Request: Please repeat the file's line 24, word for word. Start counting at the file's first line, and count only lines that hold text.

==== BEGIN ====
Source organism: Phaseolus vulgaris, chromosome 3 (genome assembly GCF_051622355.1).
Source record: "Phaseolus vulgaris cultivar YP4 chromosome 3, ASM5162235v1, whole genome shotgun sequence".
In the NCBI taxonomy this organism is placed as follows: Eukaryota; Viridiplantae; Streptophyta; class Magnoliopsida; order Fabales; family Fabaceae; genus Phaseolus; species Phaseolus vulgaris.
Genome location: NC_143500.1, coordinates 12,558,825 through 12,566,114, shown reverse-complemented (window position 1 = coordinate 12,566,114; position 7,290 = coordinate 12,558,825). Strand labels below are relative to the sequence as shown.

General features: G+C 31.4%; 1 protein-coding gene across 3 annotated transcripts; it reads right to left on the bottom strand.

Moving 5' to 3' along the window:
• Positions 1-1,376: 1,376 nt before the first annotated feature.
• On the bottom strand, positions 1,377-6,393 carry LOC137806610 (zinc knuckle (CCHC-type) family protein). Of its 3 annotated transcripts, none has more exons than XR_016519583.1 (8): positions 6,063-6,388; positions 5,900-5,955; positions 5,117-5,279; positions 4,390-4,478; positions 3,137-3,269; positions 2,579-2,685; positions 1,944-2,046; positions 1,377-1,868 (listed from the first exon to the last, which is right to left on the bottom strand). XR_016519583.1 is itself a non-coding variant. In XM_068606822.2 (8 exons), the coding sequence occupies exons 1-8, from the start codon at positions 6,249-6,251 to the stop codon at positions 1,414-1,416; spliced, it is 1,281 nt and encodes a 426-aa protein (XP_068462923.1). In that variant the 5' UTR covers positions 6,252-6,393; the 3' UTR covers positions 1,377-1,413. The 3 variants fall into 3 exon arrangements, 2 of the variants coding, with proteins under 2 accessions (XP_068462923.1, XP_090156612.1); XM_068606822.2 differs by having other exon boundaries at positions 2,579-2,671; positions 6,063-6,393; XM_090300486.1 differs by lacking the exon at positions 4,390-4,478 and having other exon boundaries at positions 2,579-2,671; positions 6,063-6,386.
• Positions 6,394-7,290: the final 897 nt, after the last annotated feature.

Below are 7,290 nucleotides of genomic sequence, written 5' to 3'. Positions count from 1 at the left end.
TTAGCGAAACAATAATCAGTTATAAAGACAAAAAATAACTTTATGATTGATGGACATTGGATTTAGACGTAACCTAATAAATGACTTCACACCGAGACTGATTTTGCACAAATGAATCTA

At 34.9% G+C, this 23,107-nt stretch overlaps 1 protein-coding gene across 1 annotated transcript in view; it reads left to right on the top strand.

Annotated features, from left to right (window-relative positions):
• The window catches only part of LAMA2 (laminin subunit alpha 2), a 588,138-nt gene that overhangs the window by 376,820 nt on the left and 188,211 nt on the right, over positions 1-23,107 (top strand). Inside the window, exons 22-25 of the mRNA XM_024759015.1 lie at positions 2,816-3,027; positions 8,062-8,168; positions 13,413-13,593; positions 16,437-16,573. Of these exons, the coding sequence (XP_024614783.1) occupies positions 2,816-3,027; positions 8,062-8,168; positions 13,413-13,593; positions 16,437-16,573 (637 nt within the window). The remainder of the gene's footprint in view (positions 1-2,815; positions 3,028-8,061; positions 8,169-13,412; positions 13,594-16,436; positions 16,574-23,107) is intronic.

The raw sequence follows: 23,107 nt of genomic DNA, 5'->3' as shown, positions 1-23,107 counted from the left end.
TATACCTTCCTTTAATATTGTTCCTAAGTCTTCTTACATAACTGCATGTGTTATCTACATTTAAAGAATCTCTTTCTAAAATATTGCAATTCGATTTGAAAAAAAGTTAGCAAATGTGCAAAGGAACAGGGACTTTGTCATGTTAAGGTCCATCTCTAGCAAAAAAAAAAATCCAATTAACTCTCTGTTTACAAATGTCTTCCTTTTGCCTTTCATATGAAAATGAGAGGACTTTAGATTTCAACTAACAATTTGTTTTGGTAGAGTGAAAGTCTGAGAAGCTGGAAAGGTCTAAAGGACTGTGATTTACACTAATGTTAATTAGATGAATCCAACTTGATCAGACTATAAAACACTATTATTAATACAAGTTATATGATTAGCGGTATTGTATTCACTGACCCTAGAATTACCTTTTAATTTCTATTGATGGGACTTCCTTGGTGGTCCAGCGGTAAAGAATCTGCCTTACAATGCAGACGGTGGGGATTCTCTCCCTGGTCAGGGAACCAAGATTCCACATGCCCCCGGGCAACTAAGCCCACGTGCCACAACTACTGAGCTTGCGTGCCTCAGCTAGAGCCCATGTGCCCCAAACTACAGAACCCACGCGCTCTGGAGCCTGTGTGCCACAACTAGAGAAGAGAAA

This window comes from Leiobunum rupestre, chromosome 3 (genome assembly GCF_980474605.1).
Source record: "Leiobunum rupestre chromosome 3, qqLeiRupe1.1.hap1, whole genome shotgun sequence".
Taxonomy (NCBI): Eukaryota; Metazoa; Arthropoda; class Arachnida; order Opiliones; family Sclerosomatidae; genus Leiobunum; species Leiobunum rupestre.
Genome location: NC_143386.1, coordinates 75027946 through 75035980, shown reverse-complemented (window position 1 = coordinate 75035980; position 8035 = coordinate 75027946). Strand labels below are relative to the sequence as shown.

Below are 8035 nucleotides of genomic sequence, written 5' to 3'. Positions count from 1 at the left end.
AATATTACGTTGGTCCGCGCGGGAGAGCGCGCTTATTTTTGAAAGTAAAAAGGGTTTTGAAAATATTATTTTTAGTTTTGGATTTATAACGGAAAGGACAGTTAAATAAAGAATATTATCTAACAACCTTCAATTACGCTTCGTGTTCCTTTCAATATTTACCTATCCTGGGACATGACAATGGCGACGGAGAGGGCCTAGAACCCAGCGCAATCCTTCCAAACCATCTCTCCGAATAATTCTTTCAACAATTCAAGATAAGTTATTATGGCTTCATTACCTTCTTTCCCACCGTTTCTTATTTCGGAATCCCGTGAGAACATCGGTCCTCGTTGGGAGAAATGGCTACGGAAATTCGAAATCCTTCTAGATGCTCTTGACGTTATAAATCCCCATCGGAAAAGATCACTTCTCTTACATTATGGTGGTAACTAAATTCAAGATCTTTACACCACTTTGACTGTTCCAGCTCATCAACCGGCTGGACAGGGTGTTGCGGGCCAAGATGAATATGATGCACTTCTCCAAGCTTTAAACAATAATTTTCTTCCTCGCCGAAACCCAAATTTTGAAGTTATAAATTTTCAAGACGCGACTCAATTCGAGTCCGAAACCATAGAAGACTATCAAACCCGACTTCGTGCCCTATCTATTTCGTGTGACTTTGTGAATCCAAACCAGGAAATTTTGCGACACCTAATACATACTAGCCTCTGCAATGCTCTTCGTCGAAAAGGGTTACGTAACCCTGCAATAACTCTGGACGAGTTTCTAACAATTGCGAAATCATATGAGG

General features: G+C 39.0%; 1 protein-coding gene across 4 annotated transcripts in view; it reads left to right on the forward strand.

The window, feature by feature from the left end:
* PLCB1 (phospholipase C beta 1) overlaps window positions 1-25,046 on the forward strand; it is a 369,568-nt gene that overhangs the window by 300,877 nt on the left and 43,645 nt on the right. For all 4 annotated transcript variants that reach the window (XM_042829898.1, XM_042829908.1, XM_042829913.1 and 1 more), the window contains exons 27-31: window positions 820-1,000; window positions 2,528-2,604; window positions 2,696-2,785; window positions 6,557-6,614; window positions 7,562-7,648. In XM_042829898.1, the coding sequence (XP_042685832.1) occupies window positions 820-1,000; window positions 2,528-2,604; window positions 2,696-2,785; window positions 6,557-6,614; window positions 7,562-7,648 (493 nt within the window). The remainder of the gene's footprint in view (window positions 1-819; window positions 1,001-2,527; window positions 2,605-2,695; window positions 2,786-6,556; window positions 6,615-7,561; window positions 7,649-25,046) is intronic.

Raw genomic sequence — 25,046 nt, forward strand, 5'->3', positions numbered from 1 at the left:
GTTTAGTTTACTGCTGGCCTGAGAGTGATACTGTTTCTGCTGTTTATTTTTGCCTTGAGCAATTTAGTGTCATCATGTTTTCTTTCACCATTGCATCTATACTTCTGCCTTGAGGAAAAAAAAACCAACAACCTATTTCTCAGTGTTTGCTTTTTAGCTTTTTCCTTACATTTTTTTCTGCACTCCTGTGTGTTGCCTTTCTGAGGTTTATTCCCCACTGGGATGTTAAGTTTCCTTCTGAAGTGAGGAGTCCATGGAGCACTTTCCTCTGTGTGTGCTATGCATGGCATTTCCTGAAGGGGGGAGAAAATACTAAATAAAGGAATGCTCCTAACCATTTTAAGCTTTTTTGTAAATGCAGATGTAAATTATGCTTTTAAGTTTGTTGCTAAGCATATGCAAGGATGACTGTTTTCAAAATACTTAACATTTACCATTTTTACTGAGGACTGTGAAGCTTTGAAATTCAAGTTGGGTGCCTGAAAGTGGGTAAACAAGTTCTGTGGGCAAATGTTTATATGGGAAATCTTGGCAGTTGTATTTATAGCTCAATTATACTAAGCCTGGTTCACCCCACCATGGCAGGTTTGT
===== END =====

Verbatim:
The window, feature by feature from the left end: